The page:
Overgrown ‘monster house’ full of dog faeces and rubbish terrifies children

An abandoned overgrown property is leaving local children terrified – and neighbours panicking that the cost of the damage to their own houses will run into the thousands.

Since the owner of the property moved out four years ago, the ivy climber plant and other foliage in the front garden has become completely out of control.

The greenery has now almost engulfed the entire house, covering all the windows and almost all of the door at the front of the property.

Neighbours fear they will be left facing thousands of pounds worth of damage to their home as a result of living so close to the property, reports the Liverpool Echo.

They also say that the chaotic front garden has been used as a dumping ground, with people even shoving their pet’s excrement into the shrubbery.

Residents living in Alfred Street in Widnes, Cheshire have described the wildly overgrown house as a minor tourist attraction and say local children call it ‘the monster house’.

They claimed that the property’s owner – who studied horticulture – had promised to deal with the green menace, but so far, nothing had been done.

They also called out Halton Council’s environmental health department but so far they have not taken any action either.

Next-door neighbour Paul Miller, compared the house to something from an iconic sci-fi novel where the Earth was invaded by carnivorous giant plants.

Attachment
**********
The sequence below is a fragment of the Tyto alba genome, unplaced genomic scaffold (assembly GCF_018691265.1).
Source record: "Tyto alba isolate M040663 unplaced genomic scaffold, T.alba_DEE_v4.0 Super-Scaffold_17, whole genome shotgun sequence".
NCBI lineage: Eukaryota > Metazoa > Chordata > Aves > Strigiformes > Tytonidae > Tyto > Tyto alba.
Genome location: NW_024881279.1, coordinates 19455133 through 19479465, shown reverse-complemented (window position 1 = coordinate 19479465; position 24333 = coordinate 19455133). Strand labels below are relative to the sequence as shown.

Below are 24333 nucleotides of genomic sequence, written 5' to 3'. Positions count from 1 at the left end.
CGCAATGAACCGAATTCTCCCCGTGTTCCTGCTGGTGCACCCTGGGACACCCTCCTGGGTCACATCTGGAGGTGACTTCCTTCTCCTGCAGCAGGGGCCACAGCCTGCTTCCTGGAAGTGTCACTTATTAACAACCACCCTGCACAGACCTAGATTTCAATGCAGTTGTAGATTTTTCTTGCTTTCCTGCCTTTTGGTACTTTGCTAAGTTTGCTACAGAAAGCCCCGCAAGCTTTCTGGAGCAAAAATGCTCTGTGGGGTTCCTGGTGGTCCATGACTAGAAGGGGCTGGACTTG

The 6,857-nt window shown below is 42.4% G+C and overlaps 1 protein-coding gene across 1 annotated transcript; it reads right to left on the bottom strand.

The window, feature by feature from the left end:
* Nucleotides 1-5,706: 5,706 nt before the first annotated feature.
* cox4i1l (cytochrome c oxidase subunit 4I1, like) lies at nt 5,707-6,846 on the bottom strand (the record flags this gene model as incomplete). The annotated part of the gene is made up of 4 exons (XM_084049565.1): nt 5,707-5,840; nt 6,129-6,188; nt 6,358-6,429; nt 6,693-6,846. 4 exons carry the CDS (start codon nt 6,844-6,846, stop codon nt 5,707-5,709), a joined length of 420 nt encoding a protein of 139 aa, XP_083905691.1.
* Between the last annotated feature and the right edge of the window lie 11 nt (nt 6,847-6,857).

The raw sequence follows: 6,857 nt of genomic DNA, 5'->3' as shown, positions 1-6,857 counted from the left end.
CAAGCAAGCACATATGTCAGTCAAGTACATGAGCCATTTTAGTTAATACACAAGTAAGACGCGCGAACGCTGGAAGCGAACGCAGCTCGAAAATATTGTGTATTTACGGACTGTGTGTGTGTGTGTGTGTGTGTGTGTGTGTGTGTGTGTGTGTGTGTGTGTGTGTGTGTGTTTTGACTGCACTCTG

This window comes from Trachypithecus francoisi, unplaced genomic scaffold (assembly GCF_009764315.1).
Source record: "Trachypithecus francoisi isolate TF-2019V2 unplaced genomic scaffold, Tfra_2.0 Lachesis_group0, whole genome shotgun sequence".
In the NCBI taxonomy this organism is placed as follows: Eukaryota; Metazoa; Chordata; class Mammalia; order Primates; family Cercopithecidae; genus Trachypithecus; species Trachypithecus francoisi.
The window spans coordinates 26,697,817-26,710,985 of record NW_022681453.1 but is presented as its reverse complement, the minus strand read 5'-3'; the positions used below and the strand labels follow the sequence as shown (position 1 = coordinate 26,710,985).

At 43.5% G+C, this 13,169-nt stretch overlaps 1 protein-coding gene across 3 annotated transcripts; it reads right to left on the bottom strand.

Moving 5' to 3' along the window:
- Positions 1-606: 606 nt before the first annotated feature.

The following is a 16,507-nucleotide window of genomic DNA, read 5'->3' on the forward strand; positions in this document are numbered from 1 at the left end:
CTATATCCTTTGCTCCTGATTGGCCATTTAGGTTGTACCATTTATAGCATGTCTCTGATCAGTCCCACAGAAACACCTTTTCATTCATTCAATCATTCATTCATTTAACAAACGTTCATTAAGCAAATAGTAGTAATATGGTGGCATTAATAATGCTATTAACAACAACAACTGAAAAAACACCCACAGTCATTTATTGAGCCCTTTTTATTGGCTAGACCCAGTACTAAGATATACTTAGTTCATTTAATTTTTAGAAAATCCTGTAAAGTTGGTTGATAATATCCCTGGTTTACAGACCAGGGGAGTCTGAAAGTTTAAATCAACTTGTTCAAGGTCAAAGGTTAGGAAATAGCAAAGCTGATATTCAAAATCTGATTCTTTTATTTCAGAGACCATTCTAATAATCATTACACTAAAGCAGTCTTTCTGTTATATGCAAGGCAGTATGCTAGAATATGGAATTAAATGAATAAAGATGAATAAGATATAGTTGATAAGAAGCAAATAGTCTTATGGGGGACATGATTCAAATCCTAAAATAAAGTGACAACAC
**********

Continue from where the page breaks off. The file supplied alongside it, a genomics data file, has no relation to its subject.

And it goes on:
He said: “It’s like something from Day of the Triffids. You expect it to drag you into the garden and eat you or something.”

Funeral director Paul, 52, said the empty house’s front garden is crammed with ivy, a tree, brambles and ‘”all sorts” and people have also thrown bottles and rubbish into the undergrowth.

Dog walkers have left bags full of their pet’s excrement, and passers-by have stopped to pick blackberries.

He added: “You see people walking past and stopping to take pictures, people have said ‘you should run jungle tours’.”

Concerned about the cost that he could incur, Paul asked a professional surveyor to compile a report on the damage.

To his dismay, blockages to the gutters have caused water damage to his own property, estimated to be in the region of as much as £4,000.

Wife Beverley, 53, has lived at the property of 22 years.

She said: “I just think it’s disgusting.”

The couple have seen environmental health officers from the council visiting the property but say that no action has been taken on the state of the foliage.

She added: “The situation has become unbearable.”

“Halton Council are refusing to get involved in spite of their having legislative powers to do so.”

In a response, the property’s owner Jeff Duggan, said: “The two ivy plants will be cut down next week, I’m sorry for any inconvenience caused.”

Halton Borough Council has yet to respond to a request for comment.